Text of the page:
Lightjet print mounted on dibond
30.5 x 182.9 cm
Courtesy the artist and Pari Nadimi Gallery, Toronto
Vancouver artist Matilda Aslizadeh investigates image making as both a visual practice and social force, drawing on sources ranging from art history to government archives to YouTube footage. Trophy – an ornate digital collage compiled from found jpegs – marks an encounter between art and archaeology. Ambitiously self-reflexive, this visual anthology of human civilisation references a long history of image-worship that persists in the present day. Indeed, Trophy’s lack of depth and perspective is a dense, image-saturated barricade, a fabulation of our digital and globalised society as a cult of spectacle.
This panoramic work shows a vivid parade of syncretic idols. On close inspection, however, the lavish figures – variously decked in gemstones, sequins and festive light bulbs – reveal a critique of excess and waste. These effigies are not enshrined; they are kitsch, strewn about with equal decadence and dereliction. Named for the tropaion, an ancient Greco-Roman practice of erecting a makeshift monument from fallen enemies’ weapons, Trophy cuts-and-pastes the divinities into Surrealist “exquisite corpses”, forcefully depriving them of their original associations.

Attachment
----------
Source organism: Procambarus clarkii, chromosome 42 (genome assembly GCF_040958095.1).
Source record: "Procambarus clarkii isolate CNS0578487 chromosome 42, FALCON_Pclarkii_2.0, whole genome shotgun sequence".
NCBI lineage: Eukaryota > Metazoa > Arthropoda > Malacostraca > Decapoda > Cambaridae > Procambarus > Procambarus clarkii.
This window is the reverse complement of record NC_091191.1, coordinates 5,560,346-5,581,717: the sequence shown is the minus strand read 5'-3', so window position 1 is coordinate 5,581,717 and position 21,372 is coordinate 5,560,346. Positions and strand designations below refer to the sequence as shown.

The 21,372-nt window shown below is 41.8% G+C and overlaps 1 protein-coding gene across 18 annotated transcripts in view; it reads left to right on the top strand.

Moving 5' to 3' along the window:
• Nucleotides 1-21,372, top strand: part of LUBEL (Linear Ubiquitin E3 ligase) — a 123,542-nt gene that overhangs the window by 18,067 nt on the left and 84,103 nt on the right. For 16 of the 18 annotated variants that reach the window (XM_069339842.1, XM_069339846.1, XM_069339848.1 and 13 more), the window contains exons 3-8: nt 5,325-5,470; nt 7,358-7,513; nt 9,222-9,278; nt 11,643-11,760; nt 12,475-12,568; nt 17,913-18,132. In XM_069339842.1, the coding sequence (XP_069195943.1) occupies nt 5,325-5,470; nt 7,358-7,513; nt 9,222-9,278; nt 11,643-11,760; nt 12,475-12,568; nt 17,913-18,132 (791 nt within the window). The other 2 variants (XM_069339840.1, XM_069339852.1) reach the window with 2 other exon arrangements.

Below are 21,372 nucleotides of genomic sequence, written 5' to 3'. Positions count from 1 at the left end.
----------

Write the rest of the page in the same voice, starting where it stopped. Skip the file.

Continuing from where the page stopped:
Trophy was first shown as a digital projection installation across floor-to-ceiling screens. For this iteration, Aslizadeh maintains the richly allegorical quality of the work in the format of a panoramic landscape.
Multidisciplinary artist Matilda Aslizadeh (b. 1975, Isfahan, Iran) holds an MFA from the University of California, San Diego. Recent solo exhibitions include Resort (2016) at Kitchener-Waterloo Art Gallery, Kitchener, ON; Trophy (2015) at Pari Nadimi Gallery, Toronto, ON; and Phantom Smile (2011) at SFU Gallery, Burnaby, BC. Her video Hero of Our Time (2009) was included in the touring exhibition Diabolique (2009-2010). Other group shows include Edge State (2014) at SKOL Centre des Arts Actuels, Montréal, QC; waiting for (2012) at Centre A, Vancouver, BC; and The Stalking of Absence (2010) at Tokyo Gallery + BTAP, Tokyo, Japan. Last year, Aslizadeh’s video In a dark wood… was featured at the Ontario Science Centre.